Best practice for parsing heterogeneous types from Data (in Swift 5)

This post is partly motivated by the new warning messages in Xcode 10.2 / Swift 5 about deprecation of withUnsafeBytes that takes UnsafePointer<T> rather than the newer variant that takes UnsafeRawBufferPointer: e.g. withUnsafeBytes Data API Confusion

I have read through a number of strategies people use to get their existing code working, but I am interested in taking a fresh look at best practice for parsing serialized binary protocols from Data in Swift 5. For the sake of discussion, say I'm trying to parse a binary packet of data I received that looks like:

var receivedData: Data
// Internally structured like [ Length: UInt8 ] [ Type: UInt16 ] [ Payload (variable length) ] [ Checksum: UInt16 ]

Previously I might have done something like:

let parsedLength: UInt8 = receivedData.withUnsafeBytes { $0.pointee }
// Continue parsing typed values out individually...

Is this the recommended way to parse heterogenous types out of a Data instance now?

receivedData.withUnsafeBytes { (rawPointer) -> Void in
    var offset = 0
    let parsedLength = rawPointer.load(as: UInt8.self)
    offset += MemoryLayout.size(ofValue: parsedLength)
    let parsedType = rawPointer.load(fromByteOffset: offset, as: UInt16.self)
    offset += MemoryLayout.size(ofValue: parsedType)
    ... 
    // Do something with the parsed values
}
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The load method of UnsafeRawBufferPointer is wrapper of UnsafeRawPointer.load

And the method is checking the alignment that would causing fatalError.

Yes, I think that's roughly best practice. You can also update a var raw pointer by byte offsets if that's your thing: rawPointer += offset, but I think what you've written is better.

I will point out that you're relying on type inference to generate correct byte offset. That might be more error-prone than being explicit:

offset += MemoryLayout<UInt16>.size

[edit] @SusanCheng made an important point about unaligned memory access. Adding an unaligned load to the UnsafeRawPointer API is long overdue. I wasn't able to find a bug tracking it though, so please file a bug if you need it. It was alluded to here:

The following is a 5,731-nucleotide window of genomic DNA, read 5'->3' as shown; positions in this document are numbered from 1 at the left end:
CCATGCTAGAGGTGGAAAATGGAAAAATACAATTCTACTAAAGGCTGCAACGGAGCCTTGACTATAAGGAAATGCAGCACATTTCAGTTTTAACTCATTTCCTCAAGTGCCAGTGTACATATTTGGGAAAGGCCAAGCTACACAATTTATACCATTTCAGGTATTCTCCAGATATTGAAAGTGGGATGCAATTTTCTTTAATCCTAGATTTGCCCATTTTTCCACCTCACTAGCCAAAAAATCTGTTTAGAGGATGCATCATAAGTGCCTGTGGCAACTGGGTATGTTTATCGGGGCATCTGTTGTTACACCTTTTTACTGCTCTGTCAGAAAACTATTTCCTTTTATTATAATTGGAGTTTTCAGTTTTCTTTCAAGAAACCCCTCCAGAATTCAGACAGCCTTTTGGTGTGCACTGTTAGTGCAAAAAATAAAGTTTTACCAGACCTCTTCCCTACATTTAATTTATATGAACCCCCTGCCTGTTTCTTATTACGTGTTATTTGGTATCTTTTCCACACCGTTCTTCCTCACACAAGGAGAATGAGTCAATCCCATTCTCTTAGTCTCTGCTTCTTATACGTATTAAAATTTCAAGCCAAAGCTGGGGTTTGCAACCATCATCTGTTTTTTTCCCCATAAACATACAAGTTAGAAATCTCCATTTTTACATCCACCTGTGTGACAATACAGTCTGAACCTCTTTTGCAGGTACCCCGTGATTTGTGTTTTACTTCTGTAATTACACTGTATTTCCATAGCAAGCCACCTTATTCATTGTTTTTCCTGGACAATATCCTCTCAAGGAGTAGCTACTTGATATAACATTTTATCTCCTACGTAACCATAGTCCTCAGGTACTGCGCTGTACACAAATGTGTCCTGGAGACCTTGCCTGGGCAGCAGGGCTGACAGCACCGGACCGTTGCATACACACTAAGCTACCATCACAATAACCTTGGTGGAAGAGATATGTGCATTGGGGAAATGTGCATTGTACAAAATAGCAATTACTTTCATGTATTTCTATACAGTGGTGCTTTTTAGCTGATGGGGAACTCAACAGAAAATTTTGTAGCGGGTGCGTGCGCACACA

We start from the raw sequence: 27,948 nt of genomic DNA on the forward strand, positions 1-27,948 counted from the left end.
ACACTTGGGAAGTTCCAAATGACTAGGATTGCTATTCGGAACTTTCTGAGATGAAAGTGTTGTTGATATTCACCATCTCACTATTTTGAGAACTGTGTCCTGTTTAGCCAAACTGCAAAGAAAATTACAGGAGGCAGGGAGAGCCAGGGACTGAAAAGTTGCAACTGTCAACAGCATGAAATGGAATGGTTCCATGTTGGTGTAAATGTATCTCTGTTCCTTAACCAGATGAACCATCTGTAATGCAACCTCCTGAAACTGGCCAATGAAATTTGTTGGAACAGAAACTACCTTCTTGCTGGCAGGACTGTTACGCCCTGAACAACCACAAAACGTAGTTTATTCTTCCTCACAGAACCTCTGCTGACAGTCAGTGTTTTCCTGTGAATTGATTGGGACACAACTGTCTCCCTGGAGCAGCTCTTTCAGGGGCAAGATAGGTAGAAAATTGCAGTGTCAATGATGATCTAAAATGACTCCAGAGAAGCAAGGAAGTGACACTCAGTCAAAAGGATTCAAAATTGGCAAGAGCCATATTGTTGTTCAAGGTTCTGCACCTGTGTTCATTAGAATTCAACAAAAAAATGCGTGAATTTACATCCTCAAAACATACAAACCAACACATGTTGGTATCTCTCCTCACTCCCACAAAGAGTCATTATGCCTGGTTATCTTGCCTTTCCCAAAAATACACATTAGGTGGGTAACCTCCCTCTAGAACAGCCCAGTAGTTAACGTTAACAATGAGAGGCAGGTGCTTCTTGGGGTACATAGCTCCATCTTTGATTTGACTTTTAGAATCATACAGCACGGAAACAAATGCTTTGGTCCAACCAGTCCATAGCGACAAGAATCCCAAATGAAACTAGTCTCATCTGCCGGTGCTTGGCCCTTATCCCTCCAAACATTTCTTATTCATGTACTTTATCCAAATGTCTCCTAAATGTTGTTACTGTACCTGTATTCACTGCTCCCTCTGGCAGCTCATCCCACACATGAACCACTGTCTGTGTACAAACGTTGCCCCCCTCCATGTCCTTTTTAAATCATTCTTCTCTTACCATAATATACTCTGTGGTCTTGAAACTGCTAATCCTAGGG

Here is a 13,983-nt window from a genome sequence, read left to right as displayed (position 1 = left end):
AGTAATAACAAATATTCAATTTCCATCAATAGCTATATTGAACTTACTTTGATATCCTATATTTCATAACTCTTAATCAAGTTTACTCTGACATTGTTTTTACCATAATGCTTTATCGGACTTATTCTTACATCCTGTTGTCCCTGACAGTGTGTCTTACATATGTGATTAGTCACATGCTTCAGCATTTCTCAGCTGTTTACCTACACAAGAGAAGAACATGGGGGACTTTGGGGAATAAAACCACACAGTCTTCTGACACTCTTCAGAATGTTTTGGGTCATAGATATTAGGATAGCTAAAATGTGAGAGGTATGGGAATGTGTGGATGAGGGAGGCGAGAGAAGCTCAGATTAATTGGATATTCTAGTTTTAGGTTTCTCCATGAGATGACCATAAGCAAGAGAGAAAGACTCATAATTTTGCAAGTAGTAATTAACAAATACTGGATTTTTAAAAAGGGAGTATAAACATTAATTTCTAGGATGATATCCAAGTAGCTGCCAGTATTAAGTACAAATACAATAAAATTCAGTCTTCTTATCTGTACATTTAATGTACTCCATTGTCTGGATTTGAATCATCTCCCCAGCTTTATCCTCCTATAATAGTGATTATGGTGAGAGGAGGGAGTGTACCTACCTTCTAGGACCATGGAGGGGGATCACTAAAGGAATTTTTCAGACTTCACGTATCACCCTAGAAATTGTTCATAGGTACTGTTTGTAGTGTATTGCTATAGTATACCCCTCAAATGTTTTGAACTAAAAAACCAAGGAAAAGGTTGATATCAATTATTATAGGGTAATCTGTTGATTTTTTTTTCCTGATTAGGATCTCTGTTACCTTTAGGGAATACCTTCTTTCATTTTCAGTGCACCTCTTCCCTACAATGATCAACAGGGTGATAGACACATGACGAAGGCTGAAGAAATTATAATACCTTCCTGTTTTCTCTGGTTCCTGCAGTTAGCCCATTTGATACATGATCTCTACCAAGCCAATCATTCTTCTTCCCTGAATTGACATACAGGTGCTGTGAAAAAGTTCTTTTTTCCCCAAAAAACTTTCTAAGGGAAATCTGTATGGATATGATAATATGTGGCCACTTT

1 Like

@Andrew_Trick, @SusanCheng, alignment is one of the things I've yet to strongly grasp. Could you help me understand what my options are (today) if the received byte stream is "packed", i.e. potentially not aligned the way Swift would like the values to be? My intuition is that if you're accessing a value in place and it is misaligned that seems bad, but my understanding was that UnsafePointer.load(as:) first makes a copy of the data so it is never associating the type with the original (potentially un-aligned) bytes, which seems... less bad?

Thanks

Although load(as:) doesn't associate a type with the memory being loaded, it still unfortunately assumes that the pointer is aligned properly for a value of that type. Like in C, you could use memcpy or Swift's equivalent UnsafeMutableRawPointer.copyMemory method to do unaligned loads and stores. I usually add some helper methods to UnsafeRawPointer to facilitate this; as Andrew said, it'd be great to have these in the standard library:

extension UnsafeRawPointer {
  func loadUnaligned<T>(as: T.Type) -> T {
    assert(_isPOD(T.self)) // relies on the type being POD (no refcounting or other management)
    let buffer = UnsafeMutablePointer<T>.allocate(capacity: 1)
    defer { buffer.deallocate() }
    memcpy(buffer, self, MemoryLayout<T>.size)
    return buffer.pointee
  }
}
2 Likes

Thanks for sharing that helper method. I have two questions:

  • Is _isPOD() meant to be called from outside the standard library?
  • Is allocating memory temporarily the only way to instantiate an “empty” instance of a trivial type?

Not officially, but there isn't an ordained way to do so.

Currently, yes. A withScopedAllocation { } API to give you a pointer to temporary, uninitialized memory would also be a great addition. If you have a balanced malloc/free, however, note that it will get promoted away by LLVM:

1 Like

That is good to know, thanks!

Unfortunately, memcpy is currently the way to load misaligned data (semantically one byte at a time). Or you can load the bytes yourself and piece them together with bitwise operators.

This is obviously an unsatisfactory way to handle packed data. I think there's an argument to be made for having the UnsafeRawPointer load default to loading unaligned data. That wasn't done initially because

  • compiler support didn't exist, but that's easy to add